living documentation

Contributor(s): Cameron McKenzie

Living documentation is a dynamic method of system documentation that provides information that is current, accurate and easy to understand. Feature files that are written in a natural language format may serve as the core of living documentation. Each file describes how a particular piece of code is supposed to behave, gives an example and describes the desired outcome. Business stakeholders can review the documentation to ensure that it describes the desired behavior of the system from a logical standpoint. Developers can use the information to help them program only what is needed, making the code as lean as possible. Testers can use the documentation to help create tests and confirm that results meet requirements, and Operations can rely on the same information to support ongoing maintenance operations in the production environment.

The living documentation approach is commonly used with behavior-driven development (BDD) and specification by example (SBE). With these methodologies, executable specifications such as automated acceptance tests are often written in a way that permits them to serve as documentation. Because automated tests are run on a routine basis, any change in the software will necessitate a change in the living documentation. In this way, the process of testing ensures that the associated documentation is always up to date.

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This was last updated in December 2014

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We've been experimenting with having our docs live in GitHub, written in Markdown, and then using the native Git tools to manage pull-requests, change control, versioning, etc. And because it allows granular access-control, you can open up docs to outside groups to make edits (or suggest edits), allowing end-users to contribute back to making the products better. It requires some skills learning, but for basic editing of document/files, it's fairly simple to learn.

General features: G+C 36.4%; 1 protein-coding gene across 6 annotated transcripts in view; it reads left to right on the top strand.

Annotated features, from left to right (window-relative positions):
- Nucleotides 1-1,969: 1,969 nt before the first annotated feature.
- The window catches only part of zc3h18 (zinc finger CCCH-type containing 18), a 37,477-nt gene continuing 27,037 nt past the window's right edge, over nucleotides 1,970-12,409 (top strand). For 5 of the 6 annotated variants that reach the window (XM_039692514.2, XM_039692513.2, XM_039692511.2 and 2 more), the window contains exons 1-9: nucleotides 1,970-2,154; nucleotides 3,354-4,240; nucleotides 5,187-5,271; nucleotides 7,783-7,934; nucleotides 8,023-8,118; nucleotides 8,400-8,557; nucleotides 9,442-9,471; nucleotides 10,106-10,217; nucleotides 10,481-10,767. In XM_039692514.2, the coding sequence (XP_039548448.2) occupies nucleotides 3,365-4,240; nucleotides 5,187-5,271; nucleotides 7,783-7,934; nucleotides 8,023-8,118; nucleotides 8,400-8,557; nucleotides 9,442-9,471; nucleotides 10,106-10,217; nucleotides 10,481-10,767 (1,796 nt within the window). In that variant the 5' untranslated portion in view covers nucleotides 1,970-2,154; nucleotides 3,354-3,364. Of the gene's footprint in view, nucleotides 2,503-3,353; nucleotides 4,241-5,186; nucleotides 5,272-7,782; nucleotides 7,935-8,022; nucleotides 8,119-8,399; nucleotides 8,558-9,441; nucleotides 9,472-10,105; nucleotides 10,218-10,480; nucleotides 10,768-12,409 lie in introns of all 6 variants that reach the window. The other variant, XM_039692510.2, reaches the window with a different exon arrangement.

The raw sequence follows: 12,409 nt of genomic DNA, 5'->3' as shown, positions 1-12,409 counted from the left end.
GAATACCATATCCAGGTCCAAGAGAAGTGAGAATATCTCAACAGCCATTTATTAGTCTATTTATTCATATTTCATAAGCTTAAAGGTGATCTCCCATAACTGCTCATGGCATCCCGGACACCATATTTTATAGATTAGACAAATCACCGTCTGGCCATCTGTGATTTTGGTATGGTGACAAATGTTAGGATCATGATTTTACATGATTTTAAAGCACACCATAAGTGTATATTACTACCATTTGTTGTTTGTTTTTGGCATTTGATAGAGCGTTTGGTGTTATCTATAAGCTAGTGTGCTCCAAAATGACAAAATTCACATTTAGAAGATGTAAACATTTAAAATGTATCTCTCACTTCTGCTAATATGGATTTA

I like the idea of opening up the docs to allow outside groups to suggest edits. It's been my experience that most of the time, miscommunication between the business owner and developers ends up being the source of most headaches -- and the more opportunities to get that straight, the better.
Hard to talk about this without mentioning my own product, but OK, I'll risk it ;). Socialtext has been doing this for a decade, and our engineering team (including myself) runs most of its business processes on our own service (literally, we eat our own dogfood). While I feel we do a pretty good job here, overall the biggest challenge is when an organization has a lot of information to share. From there, living documentation is not enough. Curated living documentation, and easily searchable, becomes imperative. 
Living documentation is only 50% of what Margaret Rouse is talking about here. Living executable documentation is the other half. If your documentation is not driving your implementation it takes great discipline to keep both parts in sync. How do you know for sure that your documentation is really describing your applications' current behaviour? If the software behaves different from what you expect, is it a bug or is your documentation not up to date?

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